One of the biggest failings of the audio/video press is that we don’t do enough to present equipment in the context of a system that people might actually want to buy.
Telling you that a $2,000 pair of loudspeakers sound great, doesn’t help you if you don’t know what to partner them with.
You have to create a path for people who are new. And it has to be a reasonable one.
Does It benefit the reader and industry more to discuss $500 products or $50,000 components?
As much as we enjoy reviewing state-of-the-art products (because who wants to review a Prius when you can spend time with a Porsche) that very few people on the planet can afford, there needs to be greater focus on the products that might help increase the size of the base – who might eventually have the money to buy much better products.
My listening priorities as a 50 year-old Orthodox Jewish man with 3 kids in private school and college are not the same as a 25 year-old living in an apartment (or parent’s basement…time to get out).
We agree, however, on one important concept; we both want to enjoy the music that we love with the highest level of sound quality that we can afford.
So, expect a greater degree of focus on more affordable products and within the context of a system that might make sense.
The concept of “affordability” is slightly tricky.
The focus of this column will be on systems between $1,000 – $10,000 that deliver a serious taste of audio nirvana.
This is the way.
Our focus for the first three systems will be the $2,000 – $3,000 range.
Chapter One: The Hot Veal with Extra Sauce
I didn’t grow up kosher. My parents sent us to Hebrew school for over a decade, but we were in the pizza business and professional “foodies” long before that term ever came into vogue. I also grew up with Italians and Portuguese and my daily eating habits were heavily influenced by that crossover of cultures. Dim sum was a weekend thing. Hot veal sandwiches with extra sauce were a permanent part of my diet growing up in Toronto.
NAD was a big part of my listening experience growing up as well. I spent countless hours listening to stereo systems as a kid at Bay Bloor Radio and there was always a piece of NAD gear in my father’s equipment rack at home.
It’s hard to build a bad sounding system around a NAD amplifier.
The Q Acoustics 3030i work exceptionally well with the NAD C 316BEE that has some extra punch in the midrange. The internal phono stage is a good tonal match for the Ortofon 2M Red MM cartridge. The Songbird/Modi 3+ combination is an excellent entry-level streamer/DAC source for this type of system. The Pioneer turntable retails for $699 on its own and can run with much better carts down the road.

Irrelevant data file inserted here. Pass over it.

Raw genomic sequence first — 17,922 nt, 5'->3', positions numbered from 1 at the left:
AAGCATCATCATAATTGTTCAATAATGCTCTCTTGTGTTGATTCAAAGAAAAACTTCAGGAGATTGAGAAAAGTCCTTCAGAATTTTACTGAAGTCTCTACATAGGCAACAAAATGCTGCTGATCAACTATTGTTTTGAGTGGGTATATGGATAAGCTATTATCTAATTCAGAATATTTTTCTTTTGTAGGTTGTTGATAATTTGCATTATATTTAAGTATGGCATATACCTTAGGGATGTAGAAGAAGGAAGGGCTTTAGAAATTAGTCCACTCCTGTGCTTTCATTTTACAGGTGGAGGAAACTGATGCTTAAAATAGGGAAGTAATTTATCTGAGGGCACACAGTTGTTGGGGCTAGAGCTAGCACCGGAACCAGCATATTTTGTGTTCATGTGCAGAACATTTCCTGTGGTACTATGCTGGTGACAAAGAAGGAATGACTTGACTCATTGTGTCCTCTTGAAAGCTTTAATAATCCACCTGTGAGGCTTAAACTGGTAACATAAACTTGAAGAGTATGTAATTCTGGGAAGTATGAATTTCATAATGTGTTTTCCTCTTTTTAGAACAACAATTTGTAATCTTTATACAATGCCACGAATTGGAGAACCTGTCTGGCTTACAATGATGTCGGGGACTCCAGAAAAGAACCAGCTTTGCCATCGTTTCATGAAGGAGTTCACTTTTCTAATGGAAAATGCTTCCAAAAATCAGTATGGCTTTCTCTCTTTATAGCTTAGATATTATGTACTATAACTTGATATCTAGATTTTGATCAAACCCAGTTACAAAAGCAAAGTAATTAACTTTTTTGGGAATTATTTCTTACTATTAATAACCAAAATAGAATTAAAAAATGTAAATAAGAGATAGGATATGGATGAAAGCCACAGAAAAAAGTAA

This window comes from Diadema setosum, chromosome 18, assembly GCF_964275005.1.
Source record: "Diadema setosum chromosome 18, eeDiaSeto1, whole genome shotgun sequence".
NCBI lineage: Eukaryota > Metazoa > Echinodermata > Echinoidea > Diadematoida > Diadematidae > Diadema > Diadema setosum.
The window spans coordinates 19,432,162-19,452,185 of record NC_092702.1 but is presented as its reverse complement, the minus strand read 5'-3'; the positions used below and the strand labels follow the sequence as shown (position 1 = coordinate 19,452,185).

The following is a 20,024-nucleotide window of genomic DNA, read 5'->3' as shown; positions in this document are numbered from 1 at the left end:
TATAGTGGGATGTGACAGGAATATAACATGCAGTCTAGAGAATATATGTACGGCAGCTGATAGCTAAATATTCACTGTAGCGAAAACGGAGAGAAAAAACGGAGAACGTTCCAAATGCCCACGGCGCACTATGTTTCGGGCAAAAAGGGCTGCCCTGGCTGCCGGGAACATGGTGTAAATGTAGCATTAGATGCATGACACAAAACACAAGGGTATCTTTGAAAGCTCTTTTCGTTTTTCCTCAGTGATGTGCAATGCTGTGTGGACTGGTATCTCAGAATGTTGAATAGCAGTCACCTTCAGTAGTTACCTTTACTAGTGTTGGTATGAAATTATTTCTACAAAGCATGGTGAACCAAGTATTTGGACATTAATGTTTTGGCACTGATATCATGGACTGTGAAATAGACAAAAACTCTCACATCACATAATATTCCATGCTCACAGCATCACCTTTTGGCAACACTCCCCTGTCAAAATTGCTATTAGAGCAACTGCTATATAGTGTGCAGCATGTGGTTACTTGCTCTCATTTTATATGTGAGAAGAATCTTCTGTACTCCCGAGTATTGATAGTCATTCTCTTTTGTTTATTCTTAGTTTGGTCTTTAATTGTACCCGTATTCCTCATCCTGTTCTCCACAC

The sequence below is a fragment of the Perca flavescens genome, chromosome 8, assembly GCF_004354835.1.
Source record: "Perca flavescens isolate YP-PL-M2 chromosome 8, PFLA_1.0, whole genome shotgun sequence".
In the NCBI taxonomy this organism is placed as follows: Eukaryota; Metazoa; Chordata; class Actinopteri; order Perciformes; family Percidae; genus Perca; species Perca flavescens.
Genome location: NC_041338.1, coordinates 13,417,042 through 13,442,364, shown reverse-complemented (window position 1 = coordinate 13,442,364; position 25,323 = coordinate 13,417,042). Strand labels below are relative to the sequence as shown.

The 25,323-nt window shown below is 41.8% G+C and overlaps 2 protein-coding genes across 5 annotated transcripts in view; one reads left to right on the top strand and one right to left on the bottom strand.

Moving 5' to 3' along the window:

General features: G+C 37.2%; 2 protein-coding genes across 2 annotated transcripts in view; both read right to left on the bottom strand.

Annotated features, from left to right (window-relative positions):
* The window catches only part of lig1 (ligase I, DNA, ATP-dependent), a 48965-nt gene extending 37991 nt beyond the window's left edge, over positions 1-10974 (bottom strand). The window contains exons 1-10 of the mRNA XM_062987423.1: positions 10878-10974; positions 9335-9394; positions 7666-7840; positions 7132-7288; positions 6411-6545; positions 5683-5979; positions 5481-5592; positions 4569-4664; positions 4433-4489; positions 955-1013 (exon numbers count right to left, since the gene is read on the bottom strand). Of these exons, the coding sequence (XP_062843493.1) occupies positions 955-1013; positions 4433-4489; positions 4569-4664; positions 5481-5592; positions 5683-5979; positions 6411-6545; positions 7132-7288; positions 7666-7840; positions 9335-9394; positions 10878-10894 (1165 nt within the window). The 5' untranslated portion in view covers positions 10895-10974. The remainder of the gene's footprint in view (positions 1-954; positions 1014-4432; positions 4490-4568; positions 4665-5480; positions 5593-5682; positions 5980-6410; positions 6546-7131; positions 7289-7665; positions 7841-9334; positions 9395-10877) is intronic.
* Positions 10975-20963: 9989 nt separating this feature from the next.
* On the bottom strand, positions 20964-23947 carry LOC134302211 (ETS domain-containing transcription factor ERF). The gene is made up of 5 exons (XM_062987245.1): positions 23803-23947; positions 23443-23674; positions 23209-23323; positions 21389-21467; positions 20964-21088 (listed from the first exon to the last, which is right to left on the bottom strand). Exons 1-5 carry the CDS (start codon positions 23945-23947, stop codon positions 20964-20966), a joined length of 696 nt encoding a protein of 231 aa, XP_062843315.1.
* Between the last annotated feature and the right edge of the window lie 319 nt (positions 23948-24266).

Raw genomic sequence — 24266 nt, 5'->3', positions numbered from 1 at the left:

NAD C 316BEE Integrated Amplifier ($449, see our review)
Q Acoustics 3030i Loudspeakers ($399/pr at Amazon)
Andover Audio Songbird Streamer ($129, see our review)
Schiit Audio Modi 3+ DAC ($99 at schittaudio.com)
QED Reference XT40i loudspeaker cable ($159.95 at Amazon)
AudioQuest Cinnamon Optical Toslink cable ($99 at Amazon)
Chapter Two: Bangers and Mash
I love British loudspeakers. I inherited my first pair in 1983 as a Bar Mitzvah gift. A pristine pair of Celestion Ditton 33 MK IIs were my primary loudspeakers until 1993. They “disappeared” during a family move from Canada to New York City. Over the past few decades, multiple pairs of Spendor, Wharfedale, and KEF loudspeakers have been a fixture in our home. One brand that I never had the chance to try was Acoustic Energy; its distribution has been quite spotty and it’s great news for listeners that they have a really solid distributor in N. America in 2020.
The Acoustic Energy AE1 are active loudspeakers with separate class AB power amplifiers built inside each enclosure. If you’re looking for active wireless loudspeakers, the AE1 are not for you. KEF makes some outstanding products like the LS50 Wireless II loudspeakers for $2,500 if that fits into your budget.